BRUSSELS/BERLIN (Reuters) – U.S. chipmaker Intel is seeking 8 billion euros ($9.7 billion) in public subsidies towards building a semiconductor manufacturing site in Europe, Chief Executive Pat Gelsinger was quoted on Friday as saying.
“What we’re asking from both the U.S. and the European governments is to make it competitive for us to do it here compared to in Asia,” Gelsinger told Politico Europe in an interview.
A spokesman for Intel confirmed the interview took place on Friday in Brussels, where Gelsinger was due to meet European Commissioner Thierry Breton for talks on semiconductor strategy.
Gelsinger, on his first European tour since taking over at Intel, announced a new strategy last month under which the U.S. chipmaker will launch a foundry, or contract manufacturing, division.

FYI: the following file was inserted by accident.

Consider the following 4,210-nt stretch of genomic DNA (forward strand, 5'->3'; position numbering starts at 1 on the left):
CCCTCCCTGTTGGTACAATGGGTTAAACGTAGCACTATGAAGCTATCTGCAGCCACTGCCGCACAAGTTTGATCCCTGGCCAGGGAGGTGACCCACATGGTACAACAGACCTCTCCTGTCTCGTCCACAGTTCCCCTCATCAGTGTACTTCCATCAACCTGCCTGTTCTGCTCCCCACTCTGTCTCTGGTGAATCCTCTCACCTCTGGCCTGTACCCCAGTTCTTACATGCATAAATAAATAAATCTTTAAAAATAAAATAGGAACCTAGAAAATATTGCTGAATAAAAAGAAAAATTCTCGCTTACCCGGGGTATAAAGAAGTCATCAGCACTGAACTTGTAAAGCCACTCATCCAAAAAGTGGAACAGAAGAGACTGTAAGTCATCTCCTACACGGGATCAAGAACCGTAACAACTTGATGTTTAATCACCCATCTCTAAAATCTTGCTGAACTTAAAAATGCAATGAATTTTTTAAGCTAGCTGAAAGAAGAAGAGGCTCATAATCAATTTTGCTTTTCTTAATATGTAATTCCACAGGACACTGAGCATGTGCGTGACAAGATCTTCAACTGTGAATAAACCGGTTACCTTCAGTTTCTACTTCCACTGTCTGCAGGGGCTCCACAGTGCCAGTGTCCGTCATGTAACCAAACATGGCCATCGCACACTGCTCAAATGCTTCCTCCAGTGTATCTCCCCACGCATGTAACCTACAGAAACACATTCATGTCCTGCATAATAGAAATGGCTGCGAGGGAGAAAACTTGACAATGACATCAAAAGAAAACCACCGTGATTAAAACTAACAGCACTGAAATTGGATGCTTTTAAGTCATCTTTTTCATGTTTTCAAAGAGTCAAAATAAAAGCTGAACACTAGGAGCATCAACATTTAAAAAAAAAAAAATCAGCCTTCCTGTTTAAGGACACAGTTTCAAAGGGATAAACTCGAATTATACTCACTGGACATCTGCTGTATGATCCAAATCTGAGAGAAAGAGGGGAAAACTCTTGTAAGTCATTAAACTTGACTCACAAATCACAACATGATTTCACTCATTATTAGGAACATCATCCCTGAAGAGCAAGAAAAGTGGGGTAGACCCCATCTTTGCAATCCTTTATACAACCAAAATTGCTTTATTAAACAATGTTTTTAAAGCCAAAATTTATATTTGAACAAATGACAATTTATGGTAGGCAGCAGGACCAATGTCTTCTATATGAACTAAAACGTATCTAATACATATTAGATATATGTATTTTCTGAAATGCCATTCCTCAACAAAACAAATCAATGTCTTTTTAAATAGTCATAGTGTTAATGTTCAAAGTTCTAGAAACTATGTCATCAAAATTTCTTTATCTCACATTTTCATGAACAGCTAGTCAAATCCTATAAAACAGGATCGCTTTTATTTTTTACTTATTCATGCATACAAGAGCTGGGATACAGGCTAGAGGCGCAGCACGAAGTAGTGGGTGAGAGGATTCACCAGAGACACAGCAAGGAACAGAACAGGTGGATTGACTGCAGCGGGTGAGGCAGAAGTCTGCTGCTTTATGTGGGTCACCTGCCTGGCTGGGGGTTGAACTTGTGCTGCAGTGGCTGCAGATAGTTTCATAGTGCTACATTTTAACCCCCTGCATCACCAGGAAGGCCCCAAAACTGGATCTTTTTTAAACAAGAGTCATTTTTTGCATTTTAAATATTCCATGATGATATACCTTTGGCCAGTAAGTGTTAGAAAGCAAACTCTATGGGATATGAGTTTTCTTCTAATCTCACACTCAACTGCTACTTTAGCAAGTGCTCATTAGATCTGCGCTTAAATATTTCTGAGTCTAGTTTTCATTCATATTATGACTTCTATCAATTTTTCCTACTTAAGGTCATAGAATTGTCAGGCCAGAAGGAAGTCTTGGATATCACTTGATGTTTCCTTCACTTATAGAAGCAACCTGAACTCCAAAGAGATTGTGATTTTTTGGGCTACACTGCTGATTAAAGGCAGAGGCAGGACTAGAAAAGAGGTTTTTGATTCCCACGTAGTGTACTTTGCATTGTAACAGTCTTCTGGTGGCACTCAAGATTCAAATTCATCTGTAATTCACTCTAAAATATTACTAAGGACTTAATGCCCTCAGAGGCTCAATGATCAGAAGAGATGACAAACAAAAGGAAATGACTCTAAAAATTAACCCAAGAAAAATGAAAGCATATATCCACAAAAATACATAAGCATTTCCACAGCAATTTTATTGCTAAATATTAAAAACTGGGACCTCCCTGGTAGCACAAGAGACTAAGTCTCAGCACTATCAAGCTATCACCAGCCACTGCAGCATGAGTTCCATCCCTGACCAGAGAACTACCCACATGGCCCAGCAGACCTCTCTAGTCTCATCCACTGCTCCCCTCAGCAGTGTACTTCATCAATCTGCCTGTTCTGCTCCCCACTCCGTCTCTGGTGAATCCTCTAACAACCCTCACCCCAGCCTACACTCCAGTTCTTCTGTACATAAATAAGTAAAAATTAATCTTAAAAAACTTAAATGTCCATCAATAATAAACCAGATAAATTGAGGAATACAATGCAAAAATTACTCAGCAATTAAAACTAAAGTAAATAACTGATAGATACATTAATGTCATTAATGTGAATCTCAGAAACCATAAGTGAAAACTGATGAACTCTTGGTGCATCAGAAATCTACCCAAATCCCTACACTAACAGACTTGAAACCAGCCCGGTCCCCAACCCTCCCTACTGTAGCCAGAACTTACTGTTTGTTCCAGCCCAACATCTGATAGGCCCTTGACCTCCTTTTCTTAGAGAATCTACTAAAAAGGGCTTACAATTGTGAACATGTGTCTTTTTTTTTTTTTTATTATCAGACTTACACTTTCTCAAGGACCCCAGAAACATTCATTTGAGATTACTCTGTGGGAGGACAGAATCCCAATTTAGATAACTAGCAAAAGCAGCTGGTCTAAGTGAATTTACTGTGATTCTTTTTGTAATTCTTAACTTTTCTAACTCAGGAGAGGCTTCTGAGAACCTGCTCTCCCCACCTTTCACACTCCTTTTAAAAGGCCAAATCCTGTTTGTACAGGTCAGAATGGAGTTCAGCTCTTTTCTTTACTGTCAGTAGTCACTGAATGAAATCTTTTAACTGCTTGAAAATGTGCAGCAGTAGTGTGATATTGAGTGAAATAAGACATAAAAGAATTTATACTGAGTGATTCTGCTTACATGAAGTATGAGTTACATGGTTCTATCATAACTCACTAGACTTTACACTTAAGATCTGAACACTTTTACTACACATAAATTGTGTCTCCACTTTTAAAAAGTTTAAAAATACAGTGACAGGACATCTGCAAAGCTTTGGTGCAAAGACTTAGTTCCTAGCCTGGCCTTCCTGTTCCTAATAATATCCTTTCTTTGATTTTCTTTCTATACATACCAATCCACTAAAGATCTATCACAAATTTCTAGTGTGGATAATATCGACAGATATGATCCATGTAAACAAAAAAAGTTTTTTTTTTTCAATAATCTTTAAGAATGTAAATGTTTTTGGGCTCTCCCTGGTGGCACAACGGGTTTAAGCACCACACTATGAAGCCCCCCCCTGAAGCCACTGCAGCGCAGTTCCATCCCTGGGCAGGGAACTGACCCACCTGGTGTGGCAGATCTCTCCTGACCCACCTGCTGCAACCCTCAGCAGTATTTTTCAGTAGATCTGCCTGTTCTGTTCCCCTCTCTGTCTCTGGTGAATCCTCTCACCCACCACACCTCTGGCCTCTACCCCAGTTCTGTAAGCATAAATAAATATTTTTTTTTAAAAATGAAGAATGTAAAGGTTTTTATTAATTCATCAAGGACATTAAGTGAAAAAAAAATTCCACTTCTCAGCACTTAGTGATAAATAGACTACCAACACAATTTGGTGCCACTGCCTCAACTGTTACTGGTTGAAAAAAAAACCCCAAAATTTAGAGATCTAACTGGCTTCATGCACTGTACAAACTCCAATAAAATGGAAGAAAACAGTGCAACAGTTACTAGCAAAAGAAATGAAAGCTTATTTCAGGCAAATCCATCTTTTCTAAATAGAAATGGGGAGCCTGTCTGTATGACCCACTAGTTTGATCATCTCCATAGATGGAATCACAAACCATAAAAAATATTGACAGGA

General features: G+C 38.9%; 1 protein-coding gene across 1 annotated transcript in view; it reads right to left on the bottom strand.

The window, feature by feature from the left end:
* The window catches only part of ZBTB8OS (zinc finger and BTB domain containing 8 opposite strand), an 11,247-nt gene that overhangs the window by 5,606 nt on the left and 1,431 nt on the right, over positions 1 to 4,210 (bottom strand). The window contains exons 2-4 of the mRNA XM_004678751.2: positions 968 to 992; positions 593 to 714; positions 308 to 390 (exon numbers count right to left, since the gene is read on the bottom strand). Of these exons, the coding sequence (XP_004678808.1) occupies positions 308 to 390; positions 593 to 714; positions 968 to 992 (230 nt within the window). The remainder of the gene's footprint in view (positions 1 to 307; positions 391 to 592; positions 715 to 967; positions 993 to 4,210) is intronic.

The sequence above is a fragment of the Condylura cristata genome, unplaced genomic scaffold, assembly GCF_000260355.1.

On top of investing $20 billion in the United States, Gelsinger is prospecting for a location for a plant in Europe that he says would back Breton’s goal of doubling the region’s share of global chip output to 20% over the next decade.
Gelsinger, who met German Economy Minister Peter Altmaier on Thursday, was quoted as saying that Germany would be a suitable location for a potential European foundry.
“Geopolitically, if you’re in Europe, you want to be in continental Europe,” he told Politico.
“We think of Germany as a good candidate — not the only, but a good candidate — for where we might build our fabrication capabilities,” he said, also indicating interest in the Benelux countries.
On the German leg of his visit, Gelsinger also met executives from carmaker BMW and telecoms operator Deutsche Telekom, Intel said.
Sources said he also visited the headquarters of Volkswagen, although an Intel spokesman said he could not confirm that a meeting took place.
Separately, VW CEO Herbert Diess was quoted on Friday as saying that the carmaker planned to design and develop its own high-powered chips for autonomous vehicles. [L8N2MN4YR]
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